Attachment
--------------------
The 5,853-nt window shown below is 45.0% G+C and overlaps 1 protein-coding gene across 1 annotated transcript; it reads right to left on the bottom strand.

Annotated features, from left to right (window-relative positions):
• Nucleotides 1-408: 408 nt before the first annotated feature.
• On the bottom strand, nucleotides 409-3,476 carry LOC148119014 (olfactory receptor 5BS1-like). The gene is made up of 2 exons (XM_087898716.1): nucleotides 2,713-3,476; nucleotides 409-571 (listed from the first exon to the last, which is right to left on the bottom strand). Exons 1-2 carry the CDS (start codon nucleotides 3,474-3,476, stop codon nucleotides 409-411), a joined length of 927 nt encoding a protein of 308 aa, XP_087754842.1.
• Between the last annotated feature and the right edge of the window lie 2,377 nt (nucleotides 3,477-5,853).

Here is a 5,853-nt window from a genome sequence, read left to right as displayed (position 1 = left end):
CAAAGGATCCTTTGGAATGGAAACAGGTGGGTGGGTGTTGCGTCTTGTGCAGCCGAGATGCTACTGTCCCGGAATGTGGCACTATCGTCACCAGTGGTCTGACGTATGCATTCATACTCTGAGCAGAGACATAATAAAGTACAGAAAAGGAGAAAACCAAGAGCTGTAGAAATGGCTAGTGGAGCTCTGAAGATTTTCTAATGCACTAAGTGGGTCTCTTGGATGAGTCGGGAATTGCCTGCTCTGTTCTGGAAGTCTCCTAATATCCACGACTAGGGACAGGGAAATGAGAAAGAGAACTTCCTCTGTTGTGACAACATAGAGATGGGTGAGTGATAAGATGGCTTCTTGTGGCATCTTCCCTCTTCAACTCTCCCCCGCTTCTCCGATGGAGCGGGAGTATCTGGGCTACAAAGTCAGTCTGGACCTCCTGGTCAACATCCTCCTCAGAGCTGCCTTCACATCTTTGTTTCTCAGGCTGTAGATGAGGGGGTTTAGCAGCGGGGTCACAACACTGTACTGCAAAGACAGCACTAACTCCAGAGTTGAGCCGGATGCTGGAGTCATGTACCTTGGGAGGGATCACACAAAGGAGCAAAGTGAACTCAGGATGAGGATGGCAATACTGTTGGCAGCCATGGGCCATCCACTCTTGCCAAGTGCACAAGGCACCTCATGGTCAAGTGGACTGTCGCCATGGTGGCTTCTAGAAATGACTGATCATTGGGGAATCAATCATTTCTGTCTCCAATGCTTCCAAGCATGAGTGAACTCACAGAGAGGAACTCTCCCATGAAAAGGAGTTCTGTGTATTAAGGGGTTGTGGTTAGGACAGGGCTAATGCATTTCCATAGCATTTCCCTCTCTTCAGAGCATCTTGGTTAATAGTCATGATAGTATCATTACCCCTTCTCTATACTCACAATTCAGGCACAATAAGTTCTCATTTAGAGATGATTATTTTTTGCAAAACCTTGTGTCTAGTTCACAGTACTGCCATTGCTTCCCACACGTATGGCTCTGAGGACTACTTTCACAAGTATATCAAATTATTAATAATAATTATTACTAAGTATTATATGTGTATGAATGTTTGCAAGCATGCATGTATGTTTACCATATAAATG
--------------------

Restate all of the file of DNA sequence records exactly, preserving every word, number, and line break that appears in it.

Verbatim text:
The 5,853-nt window shown below is 45.0% G+C and overlaps 1 protein-coding gene across 1 annotated transcript; it reads right to left on the bottom strand.

Annotated features, from left to right (window-relative positions):
• Nucleotides 1-408: 408 nt before the first annotated feature.
• On the bottom strand, nucleotides 409-3,476 carry LOC148119014 (olfactory receptor 5BS1-like). The gene is made up of 2 exons (XM_087898716.1): nucleotides 2,713-3,476; nucleotides 409-571 (listed from the first exon to the last, which is right to left on the bottom strand). Exons 1-2 carry the CDS (start codon nucleotides 3,474-3,476, stop codon nucleotides 409-411), a joined length of 927 nt encoding a protein of 308 aa, XP_087754842.1.
• Between the last annotated feature and the right edge of the window lie 2,377 nt (nucleotides 3,477-5,853).

Here is a 5,853-nt window from a genome sequence, read left to right as displayed (position 1 = left end):
CAAAGGATCCTTTGGAATGGAAACAGGTGGGTGGGTGTTGCGTCTTGTGCAGCCGAGATGCTACTGTCCCGGAATGTGGCACTATCGTCACCAGTGGTCTGACGTATGCATTCATACTCTGAGCAGAGACATAATAAAGTACAGAAAAGGAGAAAACCAAGAGCTGTAGAAATGGCTAGTGGAGCTCTGAAGATTTTCTAATGCACTAAGTGGGTCTCTTGGATGAGTCGGGAATTGCCTGCTCTGTTCTGGAAGTCTCCTAATATCCACGACTAGGGACAGGGAAATGAGAAAGAGAACTTCCTCTGTTGTGACAACATAGAGATGGGTGAGTGATAAGATGGCTTCTTGTGGCATCTTCCCTCTTCAACTCTCCCCCGCTTCTCCGATGGAGCGGGAGTATCTGGGCTACAAAGTCAGTCTGGACCTCCTGGTCAACATCCTCCTCAGAGCTGCCTTCACATCTTTGTTTCTCAGGCTGTAGATGAGGGGGTTTAGCAGCGGGGTCACAACACTGTACTGCAAAGACAGCACTAACTCCAGAGTTGAGCCGGATGCTGGAGTCATGTACCTTGGGAGGGATCACACAAAGGAGCAAAGTGAACTCAGGATGAGGATGGCAATACTGTTGGCAGCCATGGGCCATCCACTCTTGCCAAGTGCACAAGGCACCTCATGGTCAAGTGGACTGTCGCCATGGTGGCTTCTAGAAATGACTGATCATTGGGGAATCAATCATTTCTGTCTCCAATGCTTCCAAGCATGAGTGAACTCACAGAGAGGAACTCTCCCATGAAAAGGAGTTCTGTGTATTAAGGGGTTGTGGTTAGGACAGGGCTAATGCATTTCCATAGCATTTCCCTCTCTTCAGAGCATCTTGGTTAATAGTCATGATAGTATCATTACCCCTTCTCTATACTCACAATTCAGGCACAATAAGTTCTCATTTAGAGATGATTATTTTTTGCAAAACCTTGTGTCTAGTTCACAGTACTGCCATTGCTTCCCACACGTATGGCTCTGAGGACTACTTTCACAAGTATATCAAATTATTAATAATAATTATTACTAAGTATTATATGTGTATGAATGTTTGCAAGCATGCATGTATGTTTACCATATAAATG